As many as four of the 26 long-range cruise missiles that Russia said it fired at Syrian targets landed instead in Iran, two U.S. defense officials said Thursday.
The officials said it's unclear whether the errant missiles, launched from Russian ships in the Caspian Sea, caused any significant damage in Iran. One of the officials said the number of missiles that went off course was four. The officials were not authorized to discuss the matter publicly and spoke on condition of anonymity.
The Russian government said Wednesday it launched 26 cruise missiles, hitting targets in the Syrian provinces in the north and northwest. It made no mention of any missiles going astray. The missiles' intended flight paths took them over Iran and Iraq.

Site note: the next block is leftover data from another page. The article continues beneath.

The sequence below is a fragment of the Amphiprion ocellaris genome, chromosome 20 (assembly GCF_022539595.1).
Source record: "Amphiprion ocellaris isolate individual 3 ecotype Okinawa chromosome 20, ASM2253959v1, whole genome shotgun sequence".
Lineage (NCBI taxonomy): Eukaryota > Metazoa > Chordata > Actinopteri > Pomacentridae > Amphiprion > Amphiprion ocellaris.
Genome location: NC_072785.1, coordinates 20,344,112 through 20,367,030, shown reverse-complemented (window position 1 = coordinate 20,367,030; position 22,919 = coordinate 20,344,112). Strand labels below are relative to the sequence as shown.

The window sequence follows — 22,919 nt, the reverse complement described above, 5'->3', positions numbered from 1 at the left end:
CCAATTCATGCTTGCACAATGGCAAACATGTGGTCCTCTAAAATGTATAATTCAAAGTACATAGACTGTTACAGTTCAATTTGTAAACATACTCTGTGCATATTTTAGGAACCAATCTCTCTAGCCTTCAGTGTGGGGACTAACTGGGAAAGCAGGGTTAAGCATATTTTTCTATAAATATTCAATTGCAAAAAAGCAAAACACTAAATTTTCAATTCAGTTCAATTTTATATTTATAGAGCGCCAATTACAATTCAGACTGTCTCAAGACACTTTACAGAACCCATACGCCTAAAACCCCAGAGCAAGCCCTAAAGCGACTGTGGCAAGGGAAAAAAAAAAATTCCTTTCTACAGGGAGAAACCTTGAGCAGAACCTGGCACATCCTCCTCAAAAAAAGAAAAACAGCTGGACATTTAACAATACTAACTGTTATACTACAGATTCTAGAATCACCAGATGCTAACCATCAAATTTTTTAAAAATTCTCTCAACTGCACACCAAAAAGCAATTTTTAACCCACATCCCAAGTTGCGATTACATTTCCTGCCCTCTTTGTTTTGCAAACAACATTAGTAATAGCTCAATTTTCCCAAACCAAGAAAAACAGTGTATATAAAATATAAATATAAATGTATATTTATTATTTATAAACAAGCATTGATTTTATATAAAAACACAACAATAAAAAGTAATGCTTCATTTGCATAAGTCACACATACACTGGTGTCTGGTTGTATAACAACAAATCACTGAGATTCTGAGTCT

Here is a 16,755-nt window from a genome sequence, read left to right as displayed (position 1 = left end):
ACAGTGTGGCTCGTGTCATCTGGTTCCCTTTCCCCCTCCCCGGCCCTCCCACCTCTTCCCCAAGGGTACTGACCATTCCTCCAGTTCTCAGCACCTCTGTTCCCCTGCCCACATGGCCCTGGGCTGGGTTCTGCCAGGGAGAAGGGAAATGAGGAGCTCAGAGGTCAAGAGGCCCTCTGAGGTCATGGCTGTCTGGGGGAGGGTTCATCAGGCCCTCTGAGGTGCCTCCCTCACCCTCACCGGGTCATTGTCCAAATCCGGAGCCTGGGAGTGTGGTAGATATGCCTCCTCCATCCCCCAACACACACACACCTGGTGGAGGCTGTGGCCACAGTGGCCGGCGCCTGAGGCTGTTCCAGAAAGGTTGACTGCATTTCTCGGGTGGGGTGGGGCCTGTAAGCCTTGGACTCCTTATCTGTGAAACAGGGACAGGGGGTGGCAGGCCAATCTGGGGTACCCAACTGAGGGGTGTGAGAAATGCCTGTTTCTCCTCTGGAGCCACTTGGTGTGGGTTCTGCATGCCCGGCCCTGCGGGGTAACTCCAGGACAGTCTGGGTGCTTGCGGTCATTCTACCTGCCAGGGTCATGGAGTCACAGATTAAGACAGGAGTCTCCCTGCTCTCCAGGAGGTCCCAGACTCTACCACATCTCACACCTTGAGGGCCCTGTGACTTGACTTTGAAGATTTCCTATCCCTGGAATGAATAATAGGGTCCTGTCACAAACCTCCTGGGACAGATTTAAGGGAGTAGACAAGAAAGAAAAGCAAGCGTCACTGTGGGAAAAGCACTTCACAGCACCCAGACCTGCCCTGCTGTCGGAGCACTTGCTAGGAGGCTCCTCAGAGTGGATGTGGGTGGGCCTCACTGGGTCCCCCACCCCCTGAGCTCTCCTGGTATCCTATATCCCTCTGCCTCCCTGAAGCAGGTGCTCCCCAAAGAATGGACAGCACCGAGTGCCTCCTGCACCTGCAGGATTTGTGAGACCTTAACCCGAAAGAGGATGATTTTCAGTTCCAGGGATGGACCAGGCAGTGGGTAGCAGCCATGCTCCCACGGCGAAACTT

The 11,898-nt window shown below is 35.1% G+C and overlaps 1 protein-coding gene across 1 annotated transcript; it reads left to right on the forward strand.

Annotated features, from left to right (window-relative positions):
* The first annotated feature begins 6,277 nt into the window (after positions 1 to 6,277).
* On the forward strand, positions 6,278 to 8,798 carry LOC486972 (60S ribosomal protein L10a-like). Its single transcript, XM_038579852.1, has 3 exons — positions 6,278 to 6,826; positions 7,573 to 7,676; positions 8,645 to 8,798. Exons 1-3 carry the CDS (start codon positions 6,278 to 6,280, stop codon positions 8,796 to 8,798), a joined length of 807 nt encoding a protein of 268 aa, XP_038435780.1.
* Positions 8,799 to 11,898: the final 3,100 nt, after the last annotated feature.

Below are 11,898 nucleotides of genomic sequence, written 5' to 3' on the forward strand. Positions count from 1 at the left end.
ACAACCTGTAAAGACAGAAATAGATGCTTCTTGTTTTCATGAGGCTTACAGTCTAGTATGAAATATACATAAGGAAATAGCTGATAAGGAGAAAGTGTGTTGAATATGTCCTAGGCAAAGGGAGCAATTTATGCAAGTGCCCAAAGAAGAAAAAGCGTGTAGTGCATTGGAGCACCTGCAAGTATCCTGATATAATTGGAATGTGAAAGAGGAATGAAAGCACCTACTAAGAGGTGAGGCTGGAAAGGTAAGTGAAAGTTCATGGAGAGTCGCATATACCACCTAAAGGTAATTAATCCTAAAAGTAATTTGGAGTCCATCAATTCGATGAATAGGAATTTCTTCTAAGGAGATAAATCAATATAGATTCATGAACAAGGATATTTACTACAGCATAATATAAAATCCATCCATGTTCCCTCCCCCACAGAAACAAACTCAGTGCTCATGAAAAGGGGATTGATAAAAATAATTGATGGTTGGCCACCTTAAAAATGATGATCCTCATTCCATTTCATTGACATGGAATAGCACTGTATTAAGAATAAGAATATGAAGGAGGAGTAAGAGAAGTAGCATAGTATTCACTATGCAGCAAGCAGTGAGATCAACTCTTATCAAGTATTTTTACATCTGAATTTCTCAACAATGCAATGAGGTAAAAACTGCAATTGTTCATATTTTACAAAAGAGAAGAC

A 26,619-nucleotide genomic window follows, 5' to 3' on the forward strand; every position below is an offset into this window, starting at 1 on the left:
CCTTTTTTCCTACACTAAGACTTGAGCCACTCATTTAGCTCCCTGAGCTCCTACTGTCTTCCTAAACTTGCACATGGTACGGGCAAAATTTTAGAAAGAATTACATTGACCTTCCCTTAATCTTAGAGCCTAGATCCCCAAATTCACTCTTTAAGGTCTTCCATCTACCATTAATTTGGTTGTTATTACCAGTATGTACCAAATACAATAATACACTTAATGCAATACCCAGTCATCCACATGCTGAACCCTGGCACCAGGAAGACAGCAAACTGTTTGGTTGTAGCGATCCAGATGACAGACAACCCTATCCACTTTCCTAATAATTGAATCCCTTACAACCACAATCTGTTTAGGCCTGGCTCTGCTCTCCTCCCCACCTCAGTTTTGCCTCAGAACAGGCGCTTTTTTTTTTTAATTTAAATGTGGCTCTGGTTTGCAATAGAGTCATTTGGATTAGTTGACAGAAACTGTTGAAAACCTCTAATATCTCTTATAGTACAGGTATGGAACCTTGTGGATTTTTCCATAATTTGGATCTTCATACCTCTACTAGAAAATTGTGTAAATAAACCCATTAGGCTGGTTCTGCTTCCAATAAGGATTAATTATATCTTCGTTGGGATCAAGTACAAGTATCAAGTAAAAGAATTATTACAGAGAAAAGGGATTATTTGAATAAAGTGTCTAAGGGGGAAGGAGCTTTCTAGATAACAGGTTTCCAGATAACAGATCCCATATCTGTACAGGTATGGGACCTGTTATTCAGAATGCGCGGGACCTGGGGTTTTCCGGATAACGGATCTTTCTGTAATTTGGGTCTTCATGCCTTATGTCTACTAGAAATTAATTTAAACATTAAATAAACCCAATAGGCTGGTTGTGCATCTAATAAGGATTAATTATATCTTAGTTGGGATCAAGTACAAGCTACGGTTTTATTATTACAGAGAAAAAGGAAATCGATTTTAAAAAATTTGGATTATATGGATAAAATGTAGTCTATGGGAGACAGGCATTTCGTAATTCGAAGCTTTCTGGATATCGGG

The cruise missile attack was part of an expanding Russian military campaign in Syria that has deepened the divide between Moscow and Washington over how to approach the Syrian civil war and the presence there of Islamic State fighters.
The missiles also have added a new layer of uncertainty to efforts by the Pentagon to ensure the safety of U.S. and coalition pilots who are flying daily in Syria airspace. Russia also is flying attack and reconnaissance missions over Syria.
Russia says its intervention is aimed at helping the Syrian government defeat the Islamic State group, but local activists and U.S. officials say the strikes have also targeted Western-backed rebels and have had the effect of propping up the government of President Bashar Assad.